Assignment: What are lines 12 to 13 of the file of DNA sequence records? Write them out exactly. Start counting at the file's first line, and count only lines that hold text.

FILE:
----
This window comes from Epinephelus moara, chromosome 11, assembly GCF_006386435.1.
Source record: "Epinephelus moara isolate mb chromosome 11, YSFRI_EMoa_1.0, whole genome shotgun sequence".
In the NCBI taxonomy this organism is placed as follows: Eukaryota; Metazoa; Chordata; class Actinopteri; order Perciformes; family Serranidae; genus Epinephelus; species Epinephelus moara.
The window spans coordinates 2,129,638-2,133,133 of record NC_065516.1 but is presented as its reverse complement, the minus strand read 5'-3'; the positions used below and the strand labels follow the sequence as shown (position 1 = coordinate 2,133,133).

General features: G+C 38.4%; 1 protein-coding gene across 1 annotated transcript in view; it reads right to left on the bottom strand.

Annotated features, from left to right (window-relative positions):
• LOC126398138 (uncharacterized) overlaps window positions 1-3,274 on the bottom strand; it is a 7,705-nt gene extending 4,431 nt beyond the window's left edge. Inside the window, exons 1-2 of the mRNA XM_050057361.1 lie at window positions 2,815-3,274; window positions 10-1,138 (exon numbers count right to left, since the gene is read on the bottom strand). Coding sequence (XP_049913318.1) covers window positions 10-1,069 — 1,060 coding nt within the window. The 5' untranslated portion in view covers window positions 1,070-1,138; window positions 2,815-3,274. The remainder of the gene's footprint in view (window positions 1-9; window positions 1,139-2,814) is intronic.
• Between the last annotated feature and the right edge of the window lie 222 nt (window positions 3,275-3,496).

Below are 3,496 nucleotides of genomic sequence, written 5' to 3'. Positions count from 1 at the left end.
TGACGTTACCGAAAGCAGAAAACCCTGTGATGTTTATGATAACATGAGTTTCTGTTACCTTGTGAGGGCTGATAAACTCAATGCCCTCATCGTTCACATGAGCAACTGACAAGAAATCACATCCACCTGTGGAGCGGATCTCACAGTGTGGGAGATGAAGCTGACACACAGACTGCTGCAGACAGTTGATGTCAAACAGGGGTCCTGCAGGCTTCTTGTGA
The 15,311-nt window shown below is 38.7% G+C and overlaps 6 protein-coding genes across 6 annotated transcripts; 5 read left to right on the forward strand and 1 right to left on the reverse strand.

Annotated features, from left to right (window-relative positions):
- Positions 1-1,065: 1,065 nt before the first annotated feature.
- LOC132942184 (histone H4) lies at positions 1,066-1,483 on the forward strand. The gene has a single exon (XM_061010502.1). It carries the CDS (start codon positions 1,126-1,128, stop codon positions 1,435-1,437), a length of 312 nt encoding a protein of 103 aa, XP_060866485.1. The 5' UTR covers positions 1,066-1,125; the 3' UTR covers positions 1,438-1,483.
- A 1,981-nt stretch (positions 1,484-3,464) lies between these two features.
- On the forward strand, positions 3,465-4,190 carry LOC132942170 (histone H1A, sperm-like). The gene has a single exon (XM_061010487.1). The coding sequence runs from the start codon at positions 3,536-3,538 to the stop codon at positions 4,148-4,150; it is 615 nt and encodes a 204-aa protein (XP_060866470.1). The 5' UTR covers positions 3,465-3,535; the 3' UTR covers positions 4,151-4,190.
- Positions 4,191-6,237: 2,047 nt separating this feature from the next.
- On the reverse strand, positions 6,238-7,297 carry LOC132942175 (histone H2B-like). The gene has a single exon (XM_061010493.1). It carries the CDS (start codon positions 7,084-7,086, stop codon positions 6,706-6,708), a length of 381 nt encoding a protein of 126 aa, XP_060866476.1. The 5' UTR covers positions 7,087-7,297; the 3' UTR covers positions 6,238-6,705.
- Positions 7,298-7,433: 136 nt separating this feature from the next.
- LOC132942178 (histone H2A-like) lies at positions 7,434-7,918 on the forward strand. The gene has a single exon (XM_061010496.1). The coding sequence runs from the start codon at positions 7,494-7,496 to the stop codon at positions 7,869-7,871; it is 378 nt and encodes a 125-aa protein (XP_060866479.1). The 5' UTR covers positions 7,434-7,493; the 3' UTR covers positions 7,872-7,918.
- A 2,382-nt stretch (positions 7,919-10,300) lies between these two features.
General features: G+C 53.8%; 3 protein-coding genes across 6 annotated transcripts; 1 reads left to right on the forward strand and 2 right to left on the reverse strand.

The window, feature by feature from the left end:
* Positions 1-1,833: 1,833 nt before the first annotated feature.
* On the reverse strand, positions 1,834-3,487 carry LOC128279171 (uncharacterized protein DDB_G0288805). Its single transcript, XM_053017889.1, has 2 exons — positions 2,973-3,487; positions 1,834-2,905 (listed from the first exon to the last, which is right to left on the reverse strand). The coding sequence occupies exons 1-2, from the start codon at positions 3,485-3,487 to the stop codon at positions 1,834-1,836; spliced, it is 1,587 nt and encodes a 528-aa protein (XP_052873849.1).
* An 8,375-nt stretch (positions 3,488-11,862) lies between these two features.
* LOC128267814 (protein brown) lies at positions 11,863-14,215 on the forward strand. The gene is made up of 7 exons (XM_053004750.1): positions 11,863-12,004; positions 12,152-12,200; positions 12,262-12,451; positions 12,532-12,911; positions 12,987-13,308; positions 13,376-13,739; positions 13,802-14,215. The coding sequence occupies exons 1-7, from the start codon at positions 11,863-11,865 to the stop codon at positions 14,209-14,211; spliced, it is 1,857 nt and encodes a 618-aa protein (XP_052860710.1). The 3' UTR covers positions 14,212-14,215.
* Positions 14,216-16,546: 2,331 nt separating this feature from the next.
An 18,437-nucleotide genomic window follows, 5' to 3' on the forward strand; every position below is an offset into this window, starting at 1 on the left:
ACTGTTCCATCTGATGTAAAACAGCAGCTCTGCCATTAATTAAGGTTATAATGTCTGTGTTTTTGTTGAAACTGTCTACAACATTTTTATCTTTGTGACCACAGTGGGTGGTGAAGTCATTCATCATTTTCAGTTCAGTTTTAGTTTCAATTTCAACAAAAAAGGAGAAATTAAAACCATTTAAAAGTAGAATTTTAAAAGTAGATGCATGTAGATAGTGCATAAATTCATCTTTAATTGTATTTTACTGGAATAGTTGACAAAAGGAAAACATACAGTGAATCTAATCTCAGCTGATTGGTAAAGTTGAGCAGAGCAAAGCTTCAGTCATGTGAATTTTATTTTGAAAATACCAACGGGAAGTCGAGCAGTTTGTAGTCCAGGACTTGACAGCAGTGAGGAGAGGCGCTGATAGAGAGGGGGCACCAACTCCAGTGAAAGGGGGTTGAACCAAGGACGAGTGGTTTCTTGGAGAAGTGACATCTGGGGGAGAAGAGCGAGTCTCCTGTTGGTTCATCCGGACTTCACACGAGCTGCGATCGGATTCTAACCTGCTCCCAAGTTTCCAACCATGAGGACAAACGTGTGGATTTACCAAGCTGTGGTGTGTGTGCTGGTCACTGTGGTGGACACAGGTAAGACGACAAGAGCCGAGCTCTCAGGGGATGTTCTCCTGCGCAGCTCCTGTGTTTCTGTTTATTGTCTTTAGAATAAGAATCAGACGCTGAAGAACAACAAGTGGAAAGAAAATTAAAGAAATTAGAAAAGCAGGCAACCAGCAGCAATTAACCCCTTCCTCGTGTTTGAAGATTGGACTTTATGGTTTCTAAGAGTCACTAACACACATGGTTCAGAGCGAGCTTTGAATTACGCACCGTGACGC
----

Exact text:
Annotated features, from left to right (window-relative positions):
- Positions 1-1,065: 1,065 nt before the first annotated feature.